You tell me.  
-- Love and Peace, SHAUN

Thursday, May 24, 2018

Eyes Of The World: 'The Heart Has Its Seasons, Its Evenin's And Songs Of Its Own'

If it wasn't for the love of my woman and all our critters, I would have melted down some time ago in not merely trying to write about the President From Hell, but trying to rationalize how anyone, regardless of what basket they live in, can support he and his Vichy Republican enablers.  
And then there is music, which takes me about as far away from this insanity as I can get beyond all that homegrown love.  This brings me to "Eyes of the World," my favorite Grateful Dead song and one of my favorites of any musical genre.    
If ever the world needed "Eyes of the World," it is now.  
Which brings me to a wonderful piano rendition of the Jerry Garcia-Robert Hunter anthem by Holly Bowling, who has transcribed for piano, pretty much note-for-note, the Dead's performance of the song at a concert near her home at Freedom Hall in Louisville, Kentucky on June 18, 1974.  (I heard a not dissimilar version a few weeks later in Philadelphia.)  
Ms. Bowling is not Martha Argerich.  Hell, she's not even Bruce Hornsby.  But her version of "Eyes" is true to its modal jam roots, deeply satisfying and extraordinarily moving.  Her nod to Phil's bass solo with her left hand while playing Jerry with her right is insanity. 
If I can micromanage your life a little more, I'd recommend waiting until late in the evening after the dishes are done, the children and critters are abed and it is absolutely q-u-i-e-t to give it a first listen.    
Click here for a link to a video of Ms. Bowling's wonderful cover, which is part of JamBase's Songs of Their Own series.

Richard Codor's Cartoon du Jour

Wednesday, May 23, 2018

Will Trump & His Banana Republicans Spell Electoral Doom For The GOP? Maybe.

Here are a couple of facts to make your head explode. 
A mere 15 bills that are not ceremonial in nature or rescind existing laws have passed Congress since Donald Trump became president.  This includes a bill sent to the president this week that rescinds a law forbidding discrimination in car loans.  (I am not making this up.)   Meanwhile, the august House Rules Committee has sent a record-shattering 84 bills to the House floor this year under "closed" rules.  (And there still are seven months to go.)  These bills are rubber stamped by Banana Republicans with no opportunity for Democratic input to craft the kind of bipartisan legislation that has flowed from Capitol Hill to the president's pen for generations.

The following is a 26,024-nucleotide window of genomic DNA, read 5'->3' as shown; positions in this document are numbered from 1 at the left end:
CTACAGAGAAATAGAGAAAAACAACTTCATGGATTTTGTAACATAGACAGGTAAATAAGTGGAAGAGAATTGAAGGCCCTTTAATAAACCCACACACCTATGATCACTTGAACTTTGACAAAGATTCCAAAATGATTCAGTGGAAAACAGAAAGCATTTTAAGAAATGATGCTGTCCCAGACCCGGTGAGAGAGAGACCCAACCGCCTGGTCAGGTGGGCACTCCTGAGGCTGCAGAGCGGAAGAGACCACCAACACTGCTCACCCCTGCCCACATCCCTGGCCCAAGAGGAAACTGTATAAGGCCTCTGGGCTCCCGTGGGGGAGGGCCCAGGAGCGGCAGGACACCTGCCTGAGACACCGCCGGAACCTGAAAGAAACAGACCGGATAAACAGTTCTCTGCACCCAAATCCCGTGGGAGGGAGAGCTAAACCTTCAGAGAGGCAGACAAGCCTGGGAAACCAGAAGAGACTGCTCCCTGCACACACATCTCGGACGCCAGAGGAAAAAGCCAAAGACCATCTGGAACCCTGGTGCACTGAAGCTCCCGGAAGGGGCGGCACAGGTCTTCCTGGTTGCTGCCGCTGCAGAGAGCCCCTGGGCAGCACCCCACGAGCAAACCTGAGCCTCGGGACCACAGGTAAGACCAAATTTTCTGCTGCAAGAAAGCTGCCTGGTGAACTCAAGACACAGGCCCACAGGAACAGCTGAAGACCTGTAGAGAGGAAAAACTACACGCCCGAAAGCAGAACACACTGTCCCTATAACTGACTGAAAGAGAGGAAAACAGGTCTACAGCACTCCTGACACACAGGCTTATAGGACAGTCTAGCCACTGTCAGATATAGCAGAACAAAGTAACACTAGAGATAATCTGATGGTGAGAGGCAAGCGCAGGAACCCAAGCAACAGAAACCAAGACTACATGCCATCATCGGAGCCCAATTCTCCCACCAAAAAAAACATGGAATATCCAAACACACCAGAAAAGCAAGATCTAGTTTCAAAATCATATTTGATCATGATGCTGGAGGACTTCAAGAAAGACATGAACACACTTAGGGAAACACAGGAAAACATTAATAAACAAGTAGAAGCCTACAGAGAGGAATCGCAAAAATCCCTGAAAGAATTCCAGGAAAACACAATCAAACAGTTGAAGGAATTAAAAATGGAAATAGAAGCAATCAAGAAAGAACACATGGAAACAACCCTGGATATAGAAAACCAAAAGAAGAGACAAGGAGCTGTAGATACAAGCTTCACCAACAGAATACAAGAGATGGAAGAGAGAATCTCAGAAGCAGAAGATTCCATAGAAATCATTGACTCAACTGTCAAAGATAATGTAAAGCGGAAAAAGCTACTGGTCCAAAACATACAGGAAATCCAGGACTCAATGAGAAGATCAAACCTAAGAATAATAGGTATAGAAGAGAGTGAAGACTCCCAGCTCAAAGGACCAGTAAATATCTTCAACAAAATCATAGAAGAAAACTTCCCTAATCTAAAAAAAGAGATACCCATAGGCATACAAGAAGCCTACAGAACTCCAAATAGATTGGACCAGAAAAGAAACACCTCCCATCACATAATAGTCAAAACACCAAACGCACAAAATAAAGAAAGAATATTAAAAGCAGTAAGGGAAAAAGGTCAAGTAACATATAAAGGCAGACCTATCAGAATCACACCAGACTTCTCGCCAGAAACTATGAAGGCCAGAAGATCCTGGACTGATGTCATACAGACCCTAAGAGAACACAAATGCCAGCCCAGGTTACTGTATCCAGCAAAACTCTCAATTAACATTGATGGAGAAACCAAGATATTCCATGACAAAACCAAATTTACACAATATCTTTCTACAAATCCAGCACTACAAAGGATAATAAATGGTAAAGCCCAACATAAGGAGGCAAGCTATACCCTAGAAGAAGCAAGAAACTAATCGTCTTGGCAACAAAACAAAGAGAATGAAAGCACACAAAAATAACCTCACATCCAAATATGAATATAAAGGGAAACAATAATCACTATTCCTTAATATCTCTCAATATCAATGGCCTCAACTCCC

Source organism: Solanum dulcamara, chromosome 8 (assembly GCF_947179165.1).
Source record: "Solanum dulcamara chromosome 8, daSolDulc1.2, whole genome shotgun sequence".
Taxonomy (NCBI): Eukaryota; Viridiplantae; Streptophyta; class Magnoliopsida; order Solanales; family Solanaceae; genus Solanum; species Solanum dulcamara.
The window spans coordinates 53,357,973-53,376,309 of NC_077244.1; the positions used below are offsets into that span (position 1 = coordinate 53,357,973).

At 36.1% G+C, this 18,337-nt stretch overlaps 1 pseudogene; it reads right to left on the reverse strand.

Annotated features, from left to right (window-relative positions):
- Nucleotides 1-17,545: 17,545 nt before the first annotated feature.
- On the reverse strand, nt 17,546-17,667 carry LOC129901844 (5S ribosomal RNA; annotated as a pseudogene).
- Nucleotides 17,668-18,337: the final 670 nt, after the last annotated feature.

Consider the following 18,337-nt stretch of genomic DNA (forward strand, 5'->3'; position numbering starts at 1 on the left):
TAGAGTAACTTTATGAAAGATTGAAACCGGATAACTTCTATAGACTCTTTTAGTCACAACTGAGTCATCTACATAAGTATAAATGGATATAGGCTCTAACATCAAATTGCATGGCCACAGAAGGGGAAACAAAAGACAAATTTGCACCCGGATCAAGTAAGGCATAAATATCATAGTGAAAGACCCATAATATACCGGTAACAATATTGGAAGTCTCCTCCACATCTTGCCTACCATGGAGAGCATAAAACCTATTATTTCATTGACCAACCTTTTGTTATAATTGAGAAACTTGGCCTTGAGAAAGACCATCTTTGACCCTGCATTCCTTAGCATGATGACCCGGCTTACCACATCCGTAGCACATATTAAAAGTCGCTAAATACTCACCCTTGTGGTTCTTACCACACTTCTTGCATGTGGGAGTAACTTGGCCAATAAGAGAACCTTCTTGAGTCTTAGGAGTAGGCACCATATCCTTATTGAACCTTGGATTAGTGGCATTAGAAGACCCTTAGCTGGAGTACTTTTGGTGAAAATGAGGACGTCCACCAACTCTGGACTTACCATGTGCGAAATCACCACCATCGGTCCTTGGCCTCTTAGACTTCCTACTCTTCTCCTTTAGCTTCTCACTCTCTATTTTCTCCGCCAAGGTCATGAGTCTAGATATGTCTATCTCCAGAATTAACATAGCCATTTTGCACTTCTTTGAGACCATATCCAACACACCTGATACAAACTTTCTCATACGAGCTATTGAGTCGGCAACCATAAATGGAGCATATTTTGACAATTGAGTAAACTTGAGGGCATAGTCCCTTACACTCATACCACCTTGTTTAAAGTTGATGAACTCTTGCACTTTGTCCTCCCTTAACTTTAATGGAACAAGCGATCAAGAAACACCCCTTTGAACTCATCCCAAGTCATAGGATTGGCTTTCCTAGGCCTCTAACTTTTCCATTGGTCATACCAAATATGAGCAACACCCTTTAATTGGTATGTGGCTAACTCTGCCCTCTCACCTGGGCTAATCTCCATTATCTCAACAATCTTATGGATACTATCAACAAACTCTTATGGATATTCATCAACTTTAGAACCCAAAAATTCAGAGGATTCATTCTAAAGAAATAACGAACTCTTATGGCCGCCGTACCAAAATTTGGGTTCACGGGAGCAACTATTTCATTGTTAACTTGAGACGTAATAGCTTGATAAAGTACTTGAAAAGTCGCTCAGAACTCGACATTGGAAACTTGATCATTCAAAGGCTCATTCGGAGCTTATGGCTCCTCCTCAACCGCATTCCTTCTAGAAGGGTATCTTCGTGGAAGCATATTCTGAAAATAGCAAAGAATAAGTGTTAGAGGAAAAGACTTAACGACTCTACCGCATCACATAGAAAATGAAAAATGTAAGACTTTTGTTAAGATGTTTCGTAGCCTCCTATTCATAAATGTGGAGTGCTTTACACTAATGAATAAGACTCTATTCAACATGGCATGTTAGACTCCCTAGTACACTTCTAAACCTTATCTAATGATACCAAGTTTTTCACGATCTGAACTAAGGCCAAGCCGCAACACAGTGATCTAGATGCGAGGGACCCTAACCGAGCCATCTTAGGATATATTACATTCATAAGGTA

There is no better example of the madness than Banana Republicans have wrought than strangling their own $867 billion farm bill in its crib last week.   
This reliably popular piece of pork-laden legislation, which has been a fixture in every Congress since 1933, benefits country and city folk, Republicans and Democrats alike, and the strangulation came not over ethanol subsidies or free lunches for poor school kids, which are sometimes stumbling blocks, but over the House Freedom (Pardon the Term) Caucus's demand that moderate Republicans sign onto their draconian immigration legislation. 
But wait!  There is a better example: The Freedom Caucus and mere garden variety right wingers are faced with the reality that their Dear Leader and a small army of his associates will be eviscerated in Robert Mueller's Russian scandal investigation meat grinder as we slouch toward the midterm election in November.   This is because they did a lot of really bad stuff.   
So what are these Banana Republicans doing in response to this orgy of law breaking?  They are working hammer and tong to undermine the Justice Department and FBI, which are trying to protect America, with increasingly wild accusations of deep-state coups and spies, oh my! in trying to protect Trump.  And, of course, queuing up another Hillary Clinton investigation. 
Thank goodness that Rod Rosenstein knows how to rope-a-dope. 
The farm bill eventually will pass (possibly minus free lunches) and the Hail Mary plays to extricate the Russia scandal perps from the special counsel's meat grinder will fail in familiar fashion.   
That is, having demanded their outrageous claims be investigated, those investigations predictably reveal how pointlessly destructive their malevolent natterings are. (Remember the accusation that Barack Obama wiretapped Trump's phones in Trump Tower?  I knew you'd forgotten.) 
CURSE THAT IT IS, BANANA REPUBLICANISM is a gift for Democrats in their increasingly plausible quest to take back Congress through deftly (it is hoped) bundling pocketbook issues like health care and prescription drug costs, Social Security and Medicare, veterans benefits and clean air and water with corruption, which is to say Trump's innumerable scandals and Banana Republicans substituting cowardice for oversight. 
But which scandals on which to piggyback those issues? 
Beyond the Russia lollapalooza, there are Trump's hush-money payments to women (and I guarantee we've only seen the tip of this very big iceberg), selling foreign policy to the highest bidder (ditto on the iceberg analogy), and the gross misuse of taxpayer money by Cabinet officials at the behest of corporations (ditto).  All punctuated by brazen lies that spill from the president's pie hole at the rate of a half dozen or so a day, or more if he's early-morning tweetstorming.